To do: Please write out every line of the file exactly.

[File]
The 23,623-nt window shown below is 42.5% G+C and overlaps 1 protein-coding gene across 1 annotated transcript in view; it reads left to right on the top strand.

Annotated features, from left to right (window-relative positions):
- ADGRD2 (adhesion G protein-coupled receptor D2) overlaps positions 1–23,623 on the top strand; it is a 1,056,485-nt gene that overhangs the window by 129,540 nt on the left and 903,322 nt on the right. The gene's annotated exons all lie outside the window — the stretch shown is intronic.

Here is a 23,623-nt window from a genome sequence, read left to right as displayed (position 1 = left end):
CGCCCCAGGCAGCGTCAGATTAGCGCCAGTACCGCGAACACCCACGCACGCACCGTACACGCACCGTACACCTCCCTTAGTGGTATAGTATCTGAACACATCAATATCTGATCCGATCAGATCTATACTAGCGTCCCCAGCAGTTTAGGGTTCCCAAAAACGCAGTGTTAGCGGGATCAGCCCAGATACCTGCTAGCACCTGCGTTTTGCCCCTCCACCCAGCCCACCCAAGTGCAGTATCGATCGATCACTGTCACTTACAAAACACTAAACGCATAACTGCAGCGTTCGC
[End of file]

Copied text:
The 23,623-nt window shown below is 42.5% G+C and overlaps 1 protein-coding gene across 1 annotated transcript in view; it reads left to right on the top strand.

Annotated features, from left to right (window-relative positions):
- ADGRD2 (adhesion G protein-coupled receptor D2) overlaps positions 1–23,623 on the top strand; it is a 1,056,485-nt gene that overhangs the window by 129,540 nt on the left and 903,322 nt on the right. The gene's annotated exons all lie outside the window — the stretch shown is intronic.

Here is a 23,623-nt window from a genome sequence, read left to right as displayed (position 1 = left end):
CGCCCCAGGCAGCGTCAGATTAGCGCCAGTACCGCGAACACCCACGCACGCACCGTACACGCACCGTACACCTCCCTTAGTGGTATAGTATCTGAACACATCAATATCTGATCCGATCAGATCTATACTAGCGTCCCCAGCAGTTTAGGGTTCCCAAAAACGCAGTGTTAGCGGGATCAGCCCAGATACCTGCTAGCACCTGCGTTTTGCCCCTCCACCCAGCCCACCCAAGTGCAGTATCGATCGATCACTGTCACTTACAAAACACTAAACGCATAACTGCAGCGTTCGC